Brian was and still is the ultimate professional; no dramas, no egos, no tantrums, just head down and get the job done. Take a listen to ‘Can’t Stand Still’ from 2000’s ‘Stiff Upper Lip’, a track that he laid down the vocals to in one take, resulting in the audible round of studio applause at the end (Also a rare track to feature Malcolm on lead guitar by the way). As a spokesman, he gradually took over from Angus in many respects, especially during the last fifteen years, it was mainly Brian that faced the interviewers. Although a difficult role, he made it his own. I guess because he always has been a people person. Indeed it was he that did all the talking when the band (minus Phil Rudd) took to the stage at Hammersmith in 2011 for the premier of ‘Live At River Plate’, an event that proved to be Malcolm’s final public appearance.

What the future holds for Brian Johnson and AC/DC remains to be seen, but if the journey has reached its conclusion, surely there can not be a single fan out there that wouldn’t want to shake him by the hand and say thank you. As vital a component to the AC/DC machine as anyone over the years, quite simply the voice of the greatest Rock band that ever was.  Not many singers can front a band for 36 years and still be known as the ‘new boy’.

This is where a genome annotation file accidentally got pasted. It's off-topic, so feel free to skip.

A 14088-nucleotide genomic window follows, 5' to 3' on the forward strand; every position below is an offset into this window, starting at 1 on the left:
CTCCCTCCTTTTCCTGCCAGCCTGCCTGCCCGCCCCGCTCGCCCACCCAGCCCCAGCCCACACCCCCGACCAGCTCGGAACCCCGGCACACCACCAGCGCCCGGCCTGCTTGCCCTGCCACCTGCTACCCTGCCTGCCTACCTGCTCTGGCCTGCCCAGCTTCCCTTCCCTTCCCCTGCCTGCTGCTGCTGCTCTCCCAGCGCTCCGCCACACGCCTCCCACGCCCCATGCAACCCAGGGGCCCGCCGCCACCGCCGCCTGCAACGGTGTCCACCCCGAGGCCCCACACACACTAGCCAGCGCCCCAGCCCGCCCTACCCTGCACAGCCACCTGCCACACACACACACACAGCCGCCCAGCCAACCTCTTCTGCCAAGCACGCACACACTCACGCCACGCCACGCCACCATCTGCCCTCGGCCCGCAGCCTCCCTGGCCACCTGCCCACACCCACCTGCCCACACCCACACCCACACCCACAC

Mr Johnson sir, we salute you


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Brian Johnson – 36 Years Of AC/DC

About Simon Bower

Rock/Metal junkie living in beautiful Anglesey.Love live music and have a musical taste which can go from Cannibal Corpse to Kate Bush in the blink of an eye.